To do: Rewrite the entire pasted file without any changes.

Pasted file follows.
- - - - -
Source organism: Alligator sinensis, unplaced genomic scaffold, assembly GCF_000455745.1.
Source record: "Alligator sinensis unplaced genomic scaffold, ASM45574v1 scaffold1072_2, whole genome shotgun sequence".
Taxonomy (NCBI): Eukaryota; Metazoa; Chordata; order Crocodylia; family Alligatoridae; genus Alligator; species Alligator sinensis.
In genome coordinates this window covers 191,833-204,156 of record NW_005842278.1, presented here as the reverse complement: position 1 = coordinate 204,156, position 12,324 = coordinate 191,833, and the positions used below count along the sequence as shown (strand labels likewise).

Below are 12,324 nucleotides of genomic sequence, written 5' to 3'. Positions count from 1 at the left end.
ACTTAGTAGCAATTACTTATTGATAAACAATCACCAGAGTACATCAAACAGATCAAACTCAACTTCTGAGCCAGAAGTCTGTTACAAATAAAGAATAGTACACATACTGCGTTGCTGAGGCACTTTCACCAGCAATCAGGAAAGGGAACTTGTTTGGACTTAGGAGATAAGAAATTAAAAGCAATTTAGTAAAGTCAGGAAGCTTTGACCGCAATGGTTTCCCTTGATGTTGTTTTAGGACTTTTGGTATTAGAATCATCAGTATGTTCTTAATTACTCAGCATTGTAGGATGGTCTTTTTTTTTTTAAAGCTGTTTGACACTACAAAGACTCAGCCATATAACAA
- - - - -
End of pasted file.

Source organism: Alligator sinensis, unplaced genomic scaffold, assembly GCF_000455745.1.
Source record: "Alligator sinensis unplaced genomic scaffold, ASM45574v1 scaffold1072_2, whole genome shotgun sequence".
Taxonomy (NCBI): Eukaryota; Metazoa; Chordata; order Crocodylia; family Alligatoridae; genus Alligator; species Alligator sinensis.
In genome coordinates this window covers 191,833-204,156 of record NW_005842278.1, presented here as the reverse complement: position 1 = coordinate 204,156, position 12,324 = coordinate 191,833, and the positions used below count along the sequence as shown (strand labels likewise).

Below are 12,324 nucleotides of genomic sequence, written 5' to 3'. Positions count from 1 at the left end.
ACTTAGTAGCAATTACTTATTGATAAACAATCACCAGAGTACATCAAACAGATCAAACTCAACTTCTGAGCCAGAAGTCTGTTACAAATAAAGAATAGTACACATACTGCGTTGCTGAGGCACTTTCACCAGCAATCAGGAAAGGGAACTTGTTTGGACTTAGGAGATAAGAAATTAAAAGCAATTTAGTAAAGTCAGGAAGCTTTGACCGCAATGGTTTCCCTTGATGTTGTTTTAGGACTTTTGGTATTAGAATCATCAGTATGTTCTTAATTACTCAGCATTGTAGGATGGTCTTTTTTTTTTTAAAGCTGTTTGACACTACAAAGACTCAGCCATATAACAA